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Envision this mammoth tipped with yellow sunflowers from late summer into fall. Picture toppling this giant and harvesting its roots for your dinner table following an autumnal frost.
Sound like a dream come true? If so, adding a few knobby Sunchoke tubers to your garden will transform this fantasy into reality.
Growing up in Virginia farmlands, I saw these tuberous sunflowers thriving undomesticated in the fields and ditches all around. I don’t recall ever eating their delicious roots from the wild, but years ago when my mother visited our newly acquired garden in Seattle, she marveled that we were fortunate enough to inherit a large patch of this wild edible, about which she had learned from her own wild-food foraging mother. As it turns out, Mom was wrong with her classification of our lucky strike. What we had inherited is a cousin of the Sunchoke that, unfortunately, does not produce nearly as plump or delicious a tuber. Today, however, we grow both – the Sunchoke as an intentional addition and its cousin as an unfortunate invader we struggle to keep in check. Both provide unparalleled seasonal privacy, height and pollinator forage, but it is only the true Sunchoke (Helianthus tuberosus) – and not its perennial Helianthus cousin – that we harvest for our dinner table.
To source Sunchokes (also known as Jerusalem Artichokes) for your garden, seek out a few roots from which to start your garden. Specialty edible growers, some nurseries, and farmer’s markets may be your best bet for sourcing a few roots. My own plants began from a few stout tubers I saved from my CSA farmer’s delivery. Before you plant, be sure your roots are plump and have not been treated with growth inhibitors, which are used to keep some root crops from sprouting while in storage.
To cultivate your plants, bury the roots in a few inches of soil in spring, and be sure to site your patch with its growth habits in mind. First, these plants get really tall. This year, one we planted in March has already grown as tall as a nearby 18’ Maple – and that’s as of when I’m writing this in August. It still has a few months of growing to do, so we expect it will be looking down on the Maple before the season is through. And, height isn’t the only size to consider. Perennial Helianthus will spread aggressively through its delicious roots. Even if you intend to harvest every tasty morsel from the soil, all it takes is missing a small fragment to create a spreading, choking patch you’ll have difficulty keeping isolated. Once planted, this tough sunflower will grow under just about any circumstances – so long as it has sun. It will happily plug along even in beds you might forget to water on a regular basis.
Toward the end of summer, expect small, yellow sunflowers to form toward the top of your giant stalks. These blooms will feed pollinators and songbirds, but the birdseed that forms isn’t as desirable as the plump seeds that fatten up on its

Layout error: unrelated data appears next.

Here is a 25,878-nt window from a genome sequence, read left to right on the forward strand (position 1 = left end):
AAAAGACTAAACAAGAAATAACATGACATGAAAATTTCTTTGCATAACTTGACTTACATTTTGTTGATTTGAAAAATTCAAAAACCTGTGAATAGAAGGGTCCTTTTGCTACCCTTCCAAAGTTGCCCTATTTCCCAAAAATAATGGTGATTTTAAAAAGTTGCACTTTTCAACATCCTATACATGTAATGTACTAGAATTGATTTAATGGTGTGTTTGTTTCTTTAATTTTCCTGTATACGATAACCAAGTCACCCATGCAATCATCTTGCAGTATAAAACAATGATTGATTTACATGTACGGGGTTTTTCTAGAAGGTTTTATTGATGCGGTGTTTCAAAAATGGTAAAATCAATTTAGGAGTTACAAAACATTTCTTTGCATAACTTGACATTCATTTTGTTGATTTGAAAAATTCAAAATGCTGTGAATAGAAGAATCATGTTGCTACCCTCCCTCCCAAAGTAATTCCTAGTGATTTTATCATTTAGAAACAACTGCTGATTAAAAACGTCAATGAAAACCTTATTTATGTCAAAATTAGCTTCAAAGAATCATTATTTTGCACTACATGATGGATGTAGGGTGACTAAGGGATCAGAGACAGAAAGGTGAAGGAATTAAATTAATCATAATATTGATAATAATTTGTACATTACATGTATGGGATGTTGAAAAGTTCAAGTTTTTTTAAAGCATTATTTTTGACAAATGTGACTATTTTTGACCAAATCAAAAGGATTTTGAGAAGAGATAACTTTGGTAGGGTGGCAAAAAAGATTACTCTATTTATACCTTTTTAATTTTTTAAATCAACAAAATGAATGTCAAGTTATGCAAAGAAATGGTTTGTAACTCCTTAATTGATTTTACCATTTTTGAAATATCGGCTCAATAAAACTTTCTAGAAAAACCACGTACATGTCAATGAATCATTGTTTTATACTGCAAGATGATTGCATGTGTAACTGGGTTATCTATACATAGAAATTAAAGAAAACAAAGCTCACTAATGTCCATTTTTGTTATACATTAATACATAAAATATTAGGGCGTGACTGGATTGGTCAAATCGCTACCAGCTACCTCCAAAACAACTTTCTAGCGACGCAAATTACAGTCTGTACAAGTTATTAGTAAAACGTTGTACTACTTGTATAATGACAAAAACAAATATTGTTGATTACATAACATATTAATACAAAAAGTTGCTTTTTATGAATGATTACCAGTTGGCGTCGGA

annual sunflower cousins. Ideally, this plant will focus its energy into creating and fattening up plenty of edible tubers.
Although you can dig up roots earlier in the season, wait to harvest your crop after the chill of autumn arrives and brings a frost. The top growth will begin to collapse – making great fodder for your compost – and the roots will sweeten in the cold. Lift the tubers, dust off soil, and store in a cool, dark location as you would potatoes. If you damage any roots while digging, eat those first as they won’t store well and may ruin the rest of your cellared crops.
Not long ago we began eating more plants that are lower in sugars (carbohydrates). In exchange for delicious, starchy potatoes, we are now thoroughly enjoying the insulin-rich, mildly artichoke-flavored taste of Sunchokes instead. Where a starchy potato may cause blood-sugar problems for diabetics, our bodies don’t readily metabolize the sweet-tasting sugars in Sunchokes. This means they may be a safe alternative for many who are blood-sugar challenged. It also means they can be a little more difficult to digest and may leave you a little gassy. With this in mind, always check with your doctor before adding them to your menus, and eat only a few bites the first time you try them – just to be sure.
In the kitchen, Sunchokes can be cooked in just about any way you would otherwise serve potatoes – roasted, mashed or even fried. At least one chef has suggested they be boiled without peeling, but in my experience, their nubby roots are spectacularly capable of holding onto pockets of dirt, so I suggest scrubbing them well and then peeling them before cooking.
No-Tater, No-Dairy Mashers
2-4 Jerusalem Artichokes, scrubbed, peeled and chopped into 1” cubes
1 Celery root, peeled and chopped into 1-2” cubes
½ cup chicken broth (have a little more on hand just in case)
½ teaspoon sea salt (or to taste)
freshly ground pepper
2-4 T. freshly chopped parsley.
Add chopped roots to a large pot. Add water to cover. Add a dash of salt.
Bring the pot to a boil. Then, reduce to a simmer and cook for about 15 minutes, or until both the Sunchokes and Celery Root are soft but not mushy.
Meanwhile, add chicken broth to a small saucepan and warm gently.
When your roots are soft, drain off the water. Mash with a hand masher, adding just enough warm chicken broth to thin the mixture. (The final mash will be more fibrous than mashed potatoes.)
Add in a dash of pepper and any additional salt to taste. Sprinkle with chopped parsley.
See our Long Storage Crops article for more Sunchoke information.